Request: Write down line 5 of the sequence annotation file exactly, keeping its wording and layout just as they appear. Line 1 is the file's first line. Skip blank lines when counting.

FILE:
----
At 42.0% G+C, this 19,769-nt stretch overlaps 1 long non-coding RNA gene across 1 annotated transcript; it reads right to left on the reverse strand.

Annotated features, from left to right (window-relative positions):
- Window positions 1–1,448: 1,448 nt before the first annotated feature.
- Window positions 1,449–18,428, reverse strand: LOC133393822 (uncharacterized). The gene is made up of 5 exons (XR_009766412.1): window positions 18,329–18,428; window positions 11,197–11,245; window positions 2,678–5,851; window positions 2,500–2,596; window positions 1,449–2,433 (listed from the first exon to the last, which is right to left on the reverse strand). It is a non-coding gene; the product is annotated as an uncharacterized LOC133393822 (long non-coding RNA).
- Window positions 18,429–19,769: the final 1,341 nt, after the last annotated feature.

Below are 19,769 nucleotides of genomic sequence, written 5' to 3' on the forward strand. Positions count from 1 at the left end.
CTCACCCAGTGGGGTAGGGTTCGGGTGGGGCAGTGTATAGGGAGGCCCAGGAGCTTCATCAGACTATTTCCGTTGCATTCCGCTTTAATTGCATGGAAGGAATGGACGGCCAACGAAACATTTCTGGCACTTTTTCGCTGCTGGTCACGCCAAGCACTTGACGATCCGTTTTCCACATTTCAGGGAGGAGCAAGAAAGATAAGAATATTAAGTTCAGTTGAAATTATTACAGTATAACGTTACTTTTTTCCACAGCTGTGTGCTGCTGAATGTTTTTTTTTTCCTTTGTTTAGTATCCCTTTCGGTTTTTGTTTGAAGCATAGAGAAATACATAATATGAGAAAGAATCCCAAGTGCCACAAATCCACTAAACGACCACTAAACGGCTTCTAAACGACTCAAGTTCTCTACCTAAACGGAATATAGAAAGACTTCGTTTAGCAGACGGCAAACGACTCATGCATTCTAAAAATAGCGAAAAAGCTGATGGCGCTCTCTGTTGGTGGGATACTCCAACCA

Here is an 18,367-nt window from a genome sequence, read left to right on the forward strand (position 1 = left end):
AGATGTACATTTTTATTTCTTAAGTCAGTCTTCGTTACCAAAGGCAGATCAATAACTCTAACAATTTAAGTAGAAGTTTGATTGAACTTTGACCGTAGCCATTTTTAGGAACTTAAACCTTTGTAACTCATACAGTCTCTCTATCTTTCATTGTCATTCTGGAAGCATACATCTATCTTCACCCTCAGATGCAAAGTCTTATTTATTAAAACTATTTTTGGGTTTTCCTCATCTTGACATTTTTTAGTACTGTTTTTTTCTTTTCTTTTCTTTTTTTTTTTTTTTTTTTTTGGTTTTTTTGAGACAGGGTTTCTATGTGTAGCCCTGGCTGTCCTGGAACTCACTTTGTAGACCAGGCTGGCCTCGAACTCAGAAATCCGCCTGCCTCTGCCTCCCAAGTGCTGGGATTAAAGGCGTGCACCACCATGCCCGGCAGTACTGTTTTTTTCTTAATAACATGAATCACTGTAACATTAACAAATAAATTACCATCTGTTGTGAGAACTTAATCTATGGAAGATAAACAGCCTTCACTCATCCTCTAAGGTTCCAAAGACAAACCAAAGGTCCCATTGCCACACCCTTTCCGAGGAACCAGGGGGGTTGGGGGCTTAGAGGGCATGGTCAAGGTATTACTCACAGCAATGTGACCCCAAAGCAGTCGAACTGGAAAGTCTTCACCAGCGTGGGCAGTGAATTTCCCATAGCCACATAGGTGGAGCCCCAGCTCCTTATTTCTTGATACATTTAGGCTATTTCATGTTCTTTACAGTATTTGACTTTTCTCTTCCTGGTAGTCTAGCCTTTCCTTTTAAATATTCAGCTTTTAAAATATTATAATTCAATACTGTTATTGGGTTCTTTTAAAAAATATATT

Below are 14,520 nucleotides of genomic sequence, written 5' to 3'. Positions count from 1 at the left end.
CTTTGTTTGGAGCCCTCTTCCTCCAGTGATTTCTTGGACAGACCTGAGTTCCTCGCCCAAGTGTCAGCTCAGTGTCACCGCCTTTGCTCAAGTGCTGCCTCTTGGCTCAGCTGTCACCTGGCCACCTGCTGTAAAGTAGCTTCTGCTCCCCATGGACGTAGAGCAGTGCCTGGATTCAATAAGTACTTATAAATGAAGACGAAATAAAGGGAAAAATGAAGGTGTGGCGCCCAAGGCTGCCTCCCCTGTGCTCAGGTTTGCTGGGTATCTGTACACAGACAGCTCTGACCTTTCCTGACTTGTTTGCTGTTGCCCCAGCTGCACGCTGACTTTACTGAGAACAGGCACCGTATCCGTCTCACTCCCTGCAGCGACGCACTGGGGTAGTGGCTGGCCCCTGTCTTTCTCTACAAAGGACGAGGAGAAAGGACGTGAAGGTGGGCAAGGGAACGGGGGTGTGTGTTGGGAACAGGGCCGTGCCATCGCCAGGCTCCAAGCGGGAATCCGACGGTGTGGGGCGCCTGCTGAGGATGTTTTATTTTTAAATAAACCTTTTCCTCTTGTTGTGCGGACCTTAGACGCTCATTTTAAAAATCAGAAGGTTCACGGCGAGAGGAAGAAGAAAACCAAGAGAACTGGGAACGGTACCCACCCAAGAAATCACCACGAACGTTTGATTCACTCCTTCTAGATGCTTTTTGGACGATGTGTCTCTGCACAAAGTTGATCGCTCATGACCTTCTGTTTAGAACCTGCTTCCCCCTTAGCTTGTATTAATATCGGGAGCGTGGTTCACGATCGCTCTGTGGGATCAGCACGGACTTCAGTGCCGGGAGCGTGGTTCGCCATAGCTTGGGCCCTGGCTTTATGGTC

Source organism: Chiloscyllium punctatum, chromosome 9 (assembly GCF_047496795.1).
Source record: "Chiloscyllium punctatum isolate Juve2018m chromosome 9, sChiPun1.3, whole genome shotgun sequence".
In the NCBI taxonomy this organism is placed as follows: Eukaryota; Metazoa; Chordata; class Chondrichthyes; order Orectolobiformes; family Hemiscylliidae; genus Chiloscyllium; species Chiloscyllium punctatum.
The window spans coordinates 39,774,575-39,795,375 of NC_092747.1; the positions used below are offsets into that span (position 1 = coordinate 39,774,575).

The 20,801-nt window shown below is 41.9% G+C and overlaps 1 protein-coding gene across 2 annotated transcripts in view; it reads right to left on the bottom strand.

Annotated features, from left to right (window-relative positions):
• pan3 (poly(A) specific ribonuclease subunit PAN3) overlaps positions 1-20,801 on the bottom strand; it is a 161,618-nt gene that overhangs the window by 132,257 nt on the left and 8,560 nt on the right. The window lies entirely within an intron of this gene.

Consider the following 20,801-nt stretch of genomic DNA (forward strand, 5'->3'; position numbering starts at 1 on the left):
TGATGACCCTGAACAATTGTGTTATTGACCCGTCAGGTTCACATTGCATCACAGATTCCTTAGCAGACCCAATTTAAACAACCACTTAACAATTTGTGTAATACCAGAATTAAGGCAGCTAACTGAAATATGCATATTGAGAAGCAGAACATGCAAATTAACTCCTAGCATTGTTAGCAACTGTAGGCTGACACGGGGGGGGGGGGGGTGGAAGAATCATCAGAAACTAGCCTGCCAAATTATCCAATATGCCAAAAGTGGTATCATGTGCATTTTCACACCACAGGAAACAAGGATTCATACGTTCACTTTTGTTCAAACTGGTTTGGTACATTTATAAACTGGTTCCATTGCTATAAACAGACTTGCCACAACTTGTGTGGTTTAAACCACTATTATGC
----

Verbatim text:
- Window positions 18,429–19,769: the final 1,341 nt, after the last annotated feature.